But if she's specifically thinking Neumann, the TLM 102 is going to be a nice step up from any USB mic. Just so long as she has a decent preamp or interface to plug it into her computer.


    As for testing mics, many resellers have backed off their policies of not allowing you to buy a mic and return it. Sweetwater for instance now allows you to return microphones if you're not satisfied with them. Effectively allowing you to "test" the mic out for a short period. Double-check with the sales rep you work with, but that's a great place to find a great mic, at a reasonable price, and you can send it back with little or no hassle if it's not going to meet your needs.


    Microphones used to be listed in their "personal items" that can't be returned...things like in-ear monitors, instrument mouthpieces, etc...but they don't specifically list it. So, if you try that route, definitely contact a sales-rep first before purchasing...


    Hope all is well,


    Mike Bratton

  • A nice lady in my acting class is considering moving up to a Neumann from the USB mic (I think it was a Sampson G something). She was asking me about which one. I am not the one to ask at all but I wanted to help so thought I would ask you all.

    She is considering a TLM 102, a 103 (which we have but I wonder if its a little bright and makes the ss zzz ch sh sounds too noticeable) and the TLM 49 which is like 1500 dollars (wow!). The sales guy at Sam Ash was pushing the 49 (no wonder) but I was wondering if anyone had used it or had any thoughts for her. I read some reviews on the 49 that say its good but does a 1500 dollar mic really make you sound better than a 700 102? I don't think so but I'm not that into the tech side of this.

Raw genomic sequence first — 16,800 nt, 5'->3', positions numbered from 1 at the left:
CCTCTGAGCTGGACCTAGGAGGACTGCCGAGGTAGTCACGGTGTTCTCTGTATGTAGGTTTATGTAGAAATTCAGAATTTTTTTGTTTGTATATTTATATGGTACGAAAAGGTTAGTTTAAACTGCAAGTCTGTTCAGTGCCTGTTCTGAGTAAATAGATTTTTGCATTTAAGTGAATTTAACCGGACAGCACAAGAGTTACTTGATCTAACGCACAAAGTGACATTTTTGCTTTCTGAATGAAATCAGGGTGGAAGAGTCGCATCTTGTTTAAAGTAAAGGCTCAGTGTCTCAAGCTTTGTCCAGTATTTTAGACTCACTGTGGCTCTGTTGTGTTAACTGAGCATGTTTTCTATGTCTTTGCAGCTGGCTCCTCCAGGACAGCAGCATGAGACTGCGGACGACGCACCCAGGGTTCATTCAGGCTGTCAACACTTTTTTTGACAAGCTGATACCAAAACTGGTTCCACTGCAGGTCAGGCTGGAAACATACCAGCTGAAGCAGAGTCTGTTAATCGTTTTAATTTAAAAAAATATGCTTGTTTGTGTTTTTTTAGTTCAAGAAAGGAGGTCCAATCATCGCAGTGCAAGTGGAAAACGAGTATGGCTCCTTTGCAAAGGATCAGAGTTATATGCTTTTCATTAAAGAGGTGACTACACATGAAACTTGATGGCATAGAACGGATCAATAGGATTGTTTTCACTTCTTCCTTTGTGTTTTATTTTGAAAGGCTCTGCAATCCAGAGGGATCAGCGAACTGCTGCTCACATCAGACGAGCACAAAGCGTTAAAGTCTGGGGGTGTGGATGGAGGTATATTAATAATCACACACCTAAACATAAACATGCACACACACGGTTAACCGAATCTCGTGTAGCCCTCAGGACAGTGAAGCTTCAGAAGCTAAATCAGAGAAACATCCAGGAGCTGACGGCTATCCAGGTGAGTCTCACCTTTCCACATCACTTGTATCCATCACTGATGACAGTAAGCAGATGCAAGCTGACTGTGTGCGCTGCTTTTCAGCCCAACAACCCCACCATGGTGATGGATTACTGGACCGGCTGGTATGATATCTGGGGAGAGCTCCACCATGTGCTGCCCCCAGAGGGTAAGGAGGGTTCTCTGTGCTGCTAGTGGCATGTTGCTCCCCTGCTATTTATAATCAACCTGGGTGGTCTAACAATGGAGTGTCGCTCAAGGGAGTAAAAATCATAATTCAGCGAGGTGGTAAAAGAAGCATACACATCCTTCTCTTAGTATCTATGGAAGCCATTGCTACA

Oh and asking to test it out for her voice in the store won't work. In California they have some law about selling "used microphones" and no store me or my dad have ever been to will allow you to test them.

  • Thanks,
    When it gets here maybe someone can tell us how to use it :)
  • Hey Alexis - the RNC is a solid piece - or, as they like to say, "really nice." Should definitely solve any issues.
  • Thanks everyone, 

    My dad ordered a "really nice compressor" I think it was, I am sure there will be more questions when he needs to set it up. 



  • To clarify on my previous comment about PreSonus. They make fine gear, I didn't think the Eureka was competition to the Red7/737 class mic pre.